19 Domestic Affairs Permanent paid army to counter Qizilbash infighting Permanent paid army to counter Qizilbash infighting Centralization of power Centralization of power Relocation of capital to Isfahan Relocation of capital to Isfahan

20 Conflict with the Ottomans Peace Treaty of 1590 Peace Treaty of 1590 Retook Tabriz in 1605 Retook Tabriz in 1605 Recaptured Baghdad 1623 Recaptured Baghdad 1623 By death in 1629 Safavid Empire restored to borders established by Ismail I By death in 1629 Safavid Empire restored to borders established by Ismail I

21 Europeans Concluded new trade agreements to offset losses to Portuguese Concluded new trade agreements to offset losses to Portuguese Traded Persian silks with English Traded Persian silks with English Became middleman for Indian goods Became middleman for Indian goods Allied with British against Ottomans Allied with British against Ottomans

22 Decline Abbas I feared ascension to throne Abbas I feared ascension to throne Ceased giving provincial governorships to Safavid princes Ceased giving provincial governorships to Safavid princes No shah was prepared to hold empire together No shah was prepared to hold empire together Fell to Afghan invaders Fell to Afghan invaders

23 Mughal Empire 1523-1739 Struggle to consolidate Struggle to consolidate Succession of strong rulers Succession of strong rulers Eventually absorbed by British Empire in India – mid 19 th century Eventually absorbed by British Empire in India – mid 19 th century

24 Founding of the empire Previous examples of positive Muslim- Hindu relations Previous examples of positive Muslim- Hindu relations Babur established capital at Kabul (present capital of Afghanistan) Babur established capital at Kabul (present capital of Afghanistan) Consolidated territory of Hindustan (India) with use of artillery Consolidated territory of Hindustan (India) with use of artillery

25 Humayun 1530-56 Unstable administration Unstable administration Brothers challenged for the throne Brothers challenged for the throne Race for territory with Sher Shah Race for territory with Sher Shah Held onto Mughal Empire Held onto Mughal Empire

26 Akbar 1556-1605 Consolidated and expanded empire Consolidated and expanded empire Put down challenges to the throne Put down challenges to the throne Continued tradition of tolerance of Hindu traditions Continued tradition of tolerance of Hindu traditions

27 Conquest and Expansion Rajasthan Rajasthan Province of Bengal Province of Bengal Hindustan Plain Hindustan Plain Province of Kashmir Province of Kashmir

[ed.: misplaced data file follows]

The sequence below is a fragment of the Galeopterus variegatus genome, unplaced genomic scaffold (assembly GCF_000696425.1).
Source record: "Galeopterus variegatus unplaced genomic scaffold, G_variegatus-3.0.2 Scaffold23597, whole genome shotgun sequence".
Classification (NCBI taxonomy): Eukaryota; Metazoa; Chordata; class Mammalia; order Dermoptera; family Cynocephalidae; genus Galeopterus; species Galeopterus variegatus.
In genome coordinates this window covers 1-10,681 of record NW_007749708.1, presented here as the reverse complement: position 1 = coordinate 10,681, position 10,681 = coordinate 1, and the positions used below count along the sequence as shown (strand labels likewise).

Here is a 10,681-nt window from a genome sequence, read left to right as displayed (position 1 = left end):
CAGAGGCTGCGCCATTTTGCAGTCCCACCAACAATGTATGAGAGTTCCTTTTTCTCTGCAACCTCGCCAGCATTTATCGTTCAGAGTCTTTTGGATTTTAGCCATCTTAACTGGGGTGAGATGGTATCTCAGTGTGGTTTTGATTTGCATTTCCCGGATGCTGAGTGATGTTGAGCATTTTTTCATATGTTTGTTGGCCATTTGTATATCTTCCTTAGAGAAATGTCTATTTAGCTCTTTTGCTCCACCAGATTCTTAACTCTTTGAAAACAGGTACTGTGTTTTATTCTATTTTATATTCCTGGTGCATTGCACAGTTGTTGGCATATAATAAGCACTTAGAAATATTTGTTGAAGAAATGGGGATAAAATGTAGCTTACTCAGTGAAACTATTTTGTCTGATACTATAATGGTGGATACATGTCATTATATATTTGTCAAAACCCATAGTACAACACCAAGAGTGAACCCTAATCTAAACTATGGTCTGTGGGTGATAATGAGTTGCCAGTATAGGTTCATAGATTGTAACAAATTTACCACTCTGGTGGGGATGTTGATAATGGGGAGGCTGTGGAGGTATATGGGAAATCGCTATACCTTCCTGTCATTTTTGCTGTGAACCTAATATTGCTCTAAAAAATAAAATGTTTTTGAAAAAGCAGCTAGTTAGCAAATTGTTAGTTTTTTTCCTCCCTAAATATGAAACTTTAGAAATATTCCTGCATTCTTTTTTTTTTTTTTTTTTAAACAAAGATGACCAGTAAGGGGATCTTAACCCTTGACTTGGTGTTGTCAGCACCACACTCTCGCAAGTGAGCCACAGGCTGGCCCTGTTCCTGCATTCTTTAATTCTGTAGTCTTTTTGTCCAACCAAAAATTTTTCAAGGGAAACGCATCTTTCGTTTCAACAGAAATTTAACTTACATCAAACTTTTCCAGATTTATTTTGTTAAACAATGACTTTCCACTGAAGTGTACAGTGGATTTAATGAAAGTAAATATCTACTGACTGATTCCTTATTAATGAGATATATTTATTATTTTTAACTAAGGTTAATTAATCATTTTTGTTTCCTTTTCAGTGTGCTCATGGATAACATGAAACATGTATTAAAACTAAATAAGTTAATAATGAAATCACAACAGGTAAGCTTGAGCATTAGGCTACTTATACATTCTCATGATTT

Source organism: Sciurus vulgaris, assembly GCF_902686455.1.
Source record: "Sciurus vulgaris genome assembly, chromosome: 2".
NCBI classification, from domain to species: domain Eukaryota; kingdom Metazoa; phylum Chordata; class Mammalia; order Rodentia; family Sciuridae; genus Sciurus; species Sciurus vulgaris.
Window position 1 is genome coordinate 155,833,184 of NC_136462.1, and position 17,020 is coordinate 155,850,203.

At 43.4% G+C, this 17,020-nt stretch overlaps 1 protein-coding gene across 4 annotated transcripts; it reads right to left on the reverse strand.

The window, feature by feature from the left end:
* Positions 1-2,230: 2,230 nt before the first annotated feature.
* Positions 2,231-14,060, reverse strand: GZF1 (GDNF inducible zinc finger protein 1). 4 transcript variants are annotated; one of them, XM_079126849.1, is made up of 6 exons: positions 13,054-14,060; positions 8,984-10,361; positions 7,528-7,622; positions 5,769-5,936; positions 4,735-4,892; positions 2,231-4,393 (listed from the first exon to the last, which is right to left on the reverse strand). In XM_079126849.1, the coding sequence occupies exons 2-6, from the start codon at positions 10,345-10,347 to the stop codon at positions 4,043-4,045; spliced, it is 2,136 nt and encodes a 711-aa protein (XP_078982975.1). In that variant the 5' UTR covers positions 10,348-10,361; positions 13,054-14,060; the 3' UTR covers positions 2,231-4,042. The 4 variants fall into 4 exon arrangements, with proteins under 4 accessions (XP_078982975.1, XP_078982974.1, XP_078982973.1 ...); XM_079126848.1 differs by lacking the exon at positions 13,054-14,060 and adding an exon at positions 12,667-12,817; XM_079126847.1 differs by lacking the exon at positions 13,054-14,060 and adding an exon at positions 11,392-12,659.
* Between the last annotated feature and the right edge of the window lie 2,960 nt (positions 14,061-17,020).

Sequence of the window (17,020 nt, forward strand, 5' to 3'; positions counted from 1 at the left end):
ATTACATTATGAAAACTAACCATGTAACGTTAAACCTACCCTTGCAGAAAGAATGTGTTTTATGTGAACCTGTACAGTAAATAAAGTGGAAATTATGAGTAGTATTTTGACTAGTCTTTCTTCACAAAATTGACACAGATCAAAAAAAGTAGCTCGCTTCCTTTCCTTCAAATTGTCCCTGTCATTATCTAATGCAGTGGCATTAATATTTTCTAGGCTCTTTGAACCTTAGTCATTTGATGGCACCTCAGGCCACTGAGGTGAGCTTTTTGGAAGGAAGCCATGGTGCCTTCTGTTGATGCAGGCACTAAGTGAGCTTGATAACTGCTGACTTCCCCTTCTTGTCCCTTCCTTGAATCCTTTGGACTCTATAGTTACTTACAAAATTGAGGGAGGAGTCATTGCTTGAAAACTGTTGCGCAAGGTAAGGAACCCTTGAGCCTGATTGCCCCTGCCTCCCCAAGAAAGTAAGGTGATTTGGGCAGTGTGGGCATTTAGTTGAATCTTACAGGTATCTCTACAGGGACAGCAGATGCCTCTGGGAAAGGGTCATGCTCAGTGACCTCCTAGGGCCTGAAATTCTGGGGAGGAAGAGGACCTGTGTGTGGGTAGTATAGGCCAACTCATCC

28 Religion & Administration Tolerated Hindu religion Tolerated Hindu religion Invited missionaries to teach tenets of Christianity Invited missionaries to teach tenets of Christianity Moved away from orthodox Islam Moved away from orthodox Islam

29 Transition Campaign for the southern tip of the Indian subcontinent Campaign for the southern tip of the Indian subcontinent Strained relations between Hindus and Muslims Strained relations between Hindus and Muslims Social unrest Social unrest

30 Imperial Islamic Society Military Nation-State Military Nation-State Economics Economics Islam & Art Islam & Art

31 Military Nation-State Empires legitimized rule with military conquest Empires legitimized rule with military conquest Armies were important part of leadership Armies were important part of leadership Use of gunpowder artillery turned tables of warfare Use of gunpowder artillery turned tables of warfare

32 Economics Trade – extensive routes Trade – extensive routes Agriculture and commerce Agriculture and commerce Point of exchange Point of exchange

33 Islam & Art Architecture Architecture Poetry Poetry Painting Painting

34 Decline of Islamic Empires Limits of military state Limits of military state Economic stagnation Economic stagnation Cultural islands Cultural islands

35 Limits of Military State Inconsistent leadership Inconsistent leadership Costly wars of conquest Costly wars of conquest Internal dissention and competition Internal dissention and competition

36 Economic Stagnation Weak middle-class Weak middle-class Trade routes began to move onto the sea routes Trade routes began to move onto the sea routes Loss of revenue with loss of territory Loss of revenue with loss of territory

37 Cultural Isolation European interest was not reciprocated European interest was not reciprocated Resistance to outside cultural influences Resistance to outside cultural influences Faith and tradition vs. technology Faith and tradition vs. technology

38 Conclusion Empires represented growing interdependence Empires represented growing interdependence Exchange of people, ideas and technology Exchange of people, ideas and technology Use of artillery changed warfare Use of artillery changed warfare Legacy of art, religion and nation Legacy of art, religion and nation